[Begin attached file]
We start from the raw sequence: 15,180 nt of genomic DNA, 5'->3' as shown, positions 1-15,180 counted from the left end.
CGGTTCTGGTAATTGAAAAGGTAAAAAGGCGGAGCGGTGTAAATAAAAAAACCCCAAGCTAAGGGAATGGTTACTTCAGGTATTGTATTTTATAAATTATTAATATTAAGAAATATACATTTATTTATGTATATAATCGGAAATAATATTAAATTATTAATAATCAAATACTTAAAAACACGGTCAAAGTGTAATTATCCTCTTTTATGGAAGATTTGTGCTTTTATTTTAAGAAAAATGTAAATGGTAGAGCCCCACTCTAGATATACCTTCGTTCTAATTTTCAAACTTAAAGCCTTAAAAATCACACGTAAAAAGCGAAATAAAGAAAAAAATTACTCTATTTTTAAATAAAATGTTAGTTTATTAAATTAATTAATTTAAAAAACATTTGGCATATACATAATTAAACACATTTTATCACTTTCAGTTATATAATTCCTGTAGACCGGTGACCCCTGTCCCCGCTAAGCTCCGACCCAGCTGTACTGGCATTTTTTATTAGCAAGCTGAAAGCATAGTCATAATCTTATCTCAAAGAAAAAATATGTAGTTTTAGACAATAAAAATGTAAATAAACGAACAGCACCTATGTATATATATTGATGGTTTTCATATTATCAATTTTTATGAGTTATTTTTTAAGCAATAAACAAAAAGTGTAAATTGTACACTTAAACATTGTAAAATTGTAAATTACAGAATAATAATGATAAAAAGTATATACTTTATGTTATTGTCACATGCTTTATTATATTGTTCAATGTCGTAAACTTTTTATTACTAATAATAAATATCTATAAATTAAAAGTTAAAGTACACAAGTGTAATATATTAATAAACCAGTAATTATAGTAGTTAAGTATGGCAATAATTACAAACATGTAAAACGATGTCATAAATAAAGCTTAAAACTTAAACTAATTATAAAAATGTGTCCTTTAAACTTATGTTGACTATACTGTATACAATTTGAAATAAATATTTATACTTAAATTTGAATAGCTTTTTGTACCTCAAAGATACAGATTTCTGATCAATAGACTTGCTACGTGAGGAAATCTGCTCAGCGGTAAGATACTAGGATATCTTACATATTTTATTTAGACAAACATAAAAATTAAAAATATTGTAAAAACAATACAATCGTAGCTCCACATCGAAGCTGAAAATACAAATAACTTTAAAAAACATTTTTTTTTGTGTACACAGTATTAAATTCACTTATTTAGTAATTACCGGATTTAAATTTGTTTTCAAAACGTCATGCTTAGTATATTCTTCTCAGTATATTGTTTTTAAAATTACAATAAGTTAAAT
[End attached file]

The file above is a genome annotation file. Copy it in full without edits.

We start from the raw sequence: 15,180 nt of genomic DNA, 5'->3' as shown, positions 1-15,180 counted from the left end.
CGGTTCTGGTAATTGAAAAGGTAAAAAGGCGGAGCGGTGTAAATAAAAAAACCCCAAGCTAAGGGAATGGTTACTTCAGGTATTGTATTTTATAAATTATTAATATTAAGAAATATACATTTATTTATGTATATAATCGGAAATAATATTAAATTATTAATAATCAAATACTTAAAAACACGGTCAAAGTGTAATTATCCTCTTTTATGGAAGATTTGTGCTTTTATTTTAAGAAAAATGTAAATGGTAGAGCCCCACTCTAGATATACCTTCGTTCTAATTTTCAAACTTAAAGCCTTAAAAATCACACGTAAAAAGCGAAATAAAGAAAAAAATTACTCTATTTTTAAATAAAATGTTAGTTTATTAAATTAATTAATTTAAAAAACATTTGGCATATACATAATTAAACACATTTTATCACTTTCAGTTATATAATTCCTGTAGACCGGTGACCCCTGTCCCCGCTAAGCTCCGACCCAGCTGTACTGGCATTTTTTATTAGCAAGCTGAAAGCATAGTCATAATCTTATCTCAAAGAAAAAATATGTAGTTTTAGACAATAAAAATGTAAATAAACGAACAGCACCTATGTATATATATTGATGGTTTTCATATTATCAATTTTTATGAGTTATTTTTTAAGCAATAAACAAAAAGTGTAAATTGTACACTTAAACATTGTAAAATTGTAAATTACAGAATAATAATGATAAAAAGTATATACTTTATGTTATTGTCACATGCTTTATTATATTGTTCAATGTCGTAAACTTTTTATTACTAATAATAAATATCTATAAATTAAAAGTTAAAGTACACAAGTGTAATATATTAATAAACCAGTAATTATAGTAGTTAAGTATGGCAATAATTACAAACATGTAAAACGATGTCATAAATAAAGCTTAAAACTTAAACTAATTATAAAAATGTGTCCTTTAAACTTATGTTGACTATACTGTATACAATTTGAAATAAATATTTATACTTAAATTTGAATAGCTTTTTGTACCTCAAAGATACAGATTTCTGATCAATAGACTTGCTACGTGAGGAAATCTGCTCAGCGGTAAGATACTAGGATATCTTACATATTTTATTTAGACAAACATAAAAATTAAAAATATTGTAAAAACAATACAATCGTAGCTCCACATCGAAGCTGAAAATACAAATAACTTTAAAAAACATTTTTTTTTGTGTACACAGTATTAAATTCACTTATTTAGTAATTACCGGATTTAAATTTGTTTTCAAAACGTCATGCTTAGTATATTCTTCTCAGTATATTGTTTTTAAAATTACAATAAGTTAAAT